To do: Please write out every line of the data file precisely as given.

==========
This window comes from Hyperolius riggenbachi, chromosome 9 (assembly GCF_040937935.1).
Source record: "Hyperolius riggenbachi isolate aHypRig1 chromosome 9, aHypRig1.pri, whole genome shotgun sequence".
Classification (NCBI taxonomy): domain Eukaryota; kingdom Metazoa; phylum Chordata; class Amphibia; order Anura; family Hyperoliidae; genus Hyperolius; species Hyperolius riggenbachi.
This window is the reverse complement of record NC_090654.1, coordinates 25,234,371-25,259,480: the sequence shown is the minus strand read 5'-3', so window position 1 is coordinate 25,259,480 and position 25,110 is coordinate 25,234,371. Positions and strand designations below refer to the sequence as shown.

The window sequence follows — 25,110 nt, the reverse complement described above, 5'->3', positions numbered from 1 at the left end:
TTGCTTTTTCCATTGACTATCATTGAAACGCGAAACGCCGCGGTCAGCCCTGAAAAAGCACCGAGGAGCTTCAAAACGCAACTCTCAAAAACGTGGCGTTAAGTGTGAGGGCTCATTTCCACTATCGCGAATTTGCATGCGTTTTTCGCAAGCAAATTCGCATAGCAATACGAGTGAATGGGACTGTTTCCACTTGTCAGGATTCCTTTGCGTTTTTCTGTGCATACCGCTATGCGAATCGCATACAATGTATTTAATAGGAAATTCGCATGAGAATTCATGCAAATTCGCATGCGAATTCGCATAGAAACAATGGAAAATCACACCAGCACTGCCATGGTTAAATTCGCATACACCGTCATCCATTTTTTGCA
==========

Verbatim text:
This window comes from Hyperolius riggenbachi, chromosome 9 (assembly GCF_040937935.1).
Source record: "Hyperolius riggenbachi isolate aHypRig1 chromosome 9, aHypRig1.pri, whole genome shotgun sequence".
Classification (NCBI taxonomy): domain Eukaryota; kingdom Metazoa; phylum Chordata; class Amphibia; order Anura; family Hyperoliidae; genus Hyperolius; species Hyperolius riggenbachi.
This window is the reverse complement of record NC_090654.1, coordinates 25,234,371-25,259,480: the sequence shown is the minus strand read 5'-3', so window position 1 is coordinate 25,259,480 and position 25,110 is coordinate 25,234,371. Positions and strand designations below refer to the sequence as shown.

The window sequence follows — 25,110 nt, the reverse complement described above, 5'->3', positions numbered from 1 at the left end:
TTGCTTTTTCCATTGACTATCATTGAAACGCGAAACGCCGCGGTCAGCCCTGAAAAAGCACCGAGGAGCTTCAAAACGCAACTCTCAAAAACGTGGCGTTAAGTGTGAGGGCTCATTTCCACTATCGCGAATTTGCATGCGTTTTTCGCAAGCAAATTCGCATAGCAATACGAGTGAATGGGACTGTTTCCACTTGTCAGGATTCCTTTGCGTTTTTCTGTGCATACCGCTATGCGAATCGCATACAATGTATTTAATAGGAAATTCGCATGAGAATTCATGCAAATTCGCATGCGAATTCGCATAGAAACAATGGAAAATCACACCAGCACTGCCATGGTTAAATTCGCATACACCGTCATCCATTTTTTGCA